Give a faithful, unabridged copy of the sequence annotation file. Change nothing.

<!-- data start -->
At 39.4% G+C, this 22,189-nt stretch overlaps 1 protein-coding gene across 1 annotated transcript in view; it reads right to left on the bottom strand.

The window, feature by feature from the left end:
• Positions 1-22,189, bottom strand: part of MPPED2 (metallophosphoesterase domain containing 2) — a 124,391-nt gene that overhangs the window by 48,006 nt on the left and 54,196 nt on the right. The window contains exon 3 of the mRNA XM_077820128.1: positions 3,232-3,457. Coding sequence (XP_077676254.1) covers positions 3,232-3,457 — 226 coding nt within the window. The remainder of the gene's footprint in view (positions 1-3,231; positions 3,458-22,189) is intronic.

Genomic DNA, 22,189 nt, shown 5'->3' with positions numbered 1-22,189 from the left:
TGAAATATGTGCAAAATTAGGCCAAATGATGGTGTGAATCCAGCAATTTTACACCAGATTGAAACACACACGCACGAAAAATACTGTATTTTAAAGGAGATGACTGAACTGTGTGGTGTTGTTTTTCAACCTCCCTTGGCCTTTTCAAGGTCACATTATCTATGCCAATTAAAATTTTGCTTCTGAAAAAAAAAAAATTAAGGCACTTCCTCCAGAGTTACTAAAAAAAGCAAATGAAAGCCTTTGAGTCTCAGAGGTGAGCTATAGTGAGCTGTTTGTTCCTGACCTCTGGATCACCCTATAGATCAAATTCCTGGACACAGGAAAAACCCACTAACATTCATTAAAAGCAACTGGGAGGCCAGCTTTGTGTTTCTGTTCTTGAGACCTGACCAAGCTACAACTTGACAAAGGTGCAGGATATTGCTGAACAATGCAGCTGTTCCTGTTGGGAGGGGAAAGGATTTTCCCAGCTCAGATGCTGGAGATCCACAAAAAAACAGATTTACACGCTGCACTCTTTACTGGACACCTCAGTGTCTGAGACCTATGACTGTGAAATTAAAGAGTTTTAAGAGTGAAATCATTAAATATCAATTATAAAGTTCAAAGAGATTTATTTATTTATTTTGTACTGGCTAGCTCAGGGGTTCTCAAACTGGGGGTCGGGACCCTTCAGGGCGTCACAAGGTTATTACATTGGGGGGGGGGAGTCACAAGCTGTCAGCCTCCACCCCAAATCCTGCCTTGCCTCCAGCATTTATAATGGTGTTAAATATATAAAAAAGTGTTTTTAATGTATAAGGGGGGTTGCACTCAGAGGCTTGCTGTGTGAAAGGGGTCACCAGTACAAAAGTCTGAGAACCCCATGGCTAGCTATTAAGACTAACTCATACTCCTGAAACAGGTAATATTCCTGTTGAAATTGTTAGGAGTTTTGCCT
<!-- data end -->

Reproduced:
At 39.4% G+C, this 22,189-nt stretch overlaps 1 protein-coding gene across 1 annotated transcript in view; it reads right to left on the bottom strand.

The window, feature by feature from the left end:
• Positions 1-22,189, bottom strand: part of MPPED2 (metallophosphoesterase domain containing 2) — a 124,391-nt gene that overhangs the window by 48,006 nt on the left and 54,196 nt on the right. The window contains exon 3 of the mRNA XM_077820128.1: positions 3,232-3,457. Coding sequence (XP_077676254.1) covers positions 3,232-3,457 — 226 coding nt within the window. The remainder of the gene's footprint in view (positions 1-3,231; positions 3,458-22,189) is intronic.

Genomic DNA, 22,189 nt, shown 5'->3' with positions numbered 1-22,189 from the left:
TGAAATATGTGCAAAATTAGGCCAAATGATGGTGTGAATCCAGCAATTTTACACCAGATTGAAACACACACGCACGAAAAATACTGTATTTTAAAGGAGATGACTGAACTGTGTGGTGTTGTTTTTCAACCTCCCTTGGCCTTTTCAAGGTCACATTATCTATGCCAATTAAAATTTTGCTTCTGAAAAAAAAAAAATTAAGGCACTTCCTCCAGAGTTACTAAAAAAAGCAAATGAAAGCCTTTGAGTCTCAGAGGTGAGCTATAGTGAGCTGTTTGTTCCTGACCTCTGGATCACCCTATAGATCAAATTCCTGGACACAGGAAAAACCCACTAACATTCATTAAAAGCAACTGGGAGGCCAGCTTTGTGTTTCTGTTCTTGAGACCTGACCAAGCTACAACTTGACAAAGGTGCAGGATATTGCTGAACAATGCAGCTGTTCCTGTTGGGAGGGGAAAGGATTTTCCCAGCTCAGATGCTGGAGATCCACAAAAAAACAGATTTACACGCTGCACTCTTTACTGGACACCTCAGTGTCTGAGACCTATGACTGTGAAATTAAAGAGTTTTAAGAGTGAAATCATTAAATATCAATTATAAAGTTCAAAGAGATTTATTTATTTATTTTGTACTGGCTAGCTCAGGGGTTCTCAAACTGGGGGTCGGGACCCTTCAGGGCGTCACAAGGTTATTACATTGGGGGGGGGGAGTCACAAGCTGTCAGCCTCCACCCCAAATCCTGCCTTGCCTCCAGCATTTATAATGGTGTTAAATATATAAAAAAGTGTTTTTAATGTATAAGGGGGGTTGCACTCAGAGGCTTGCTGTGTGAAAGGGGTCACCAGTACAAAAGTCTGAGAACCCCATGGCTAGCTATTAAGACTAACTCATACTCCTGAAACAGGTAATATTCCTGTTGAAATTGTTAGGAGTTTTGCCT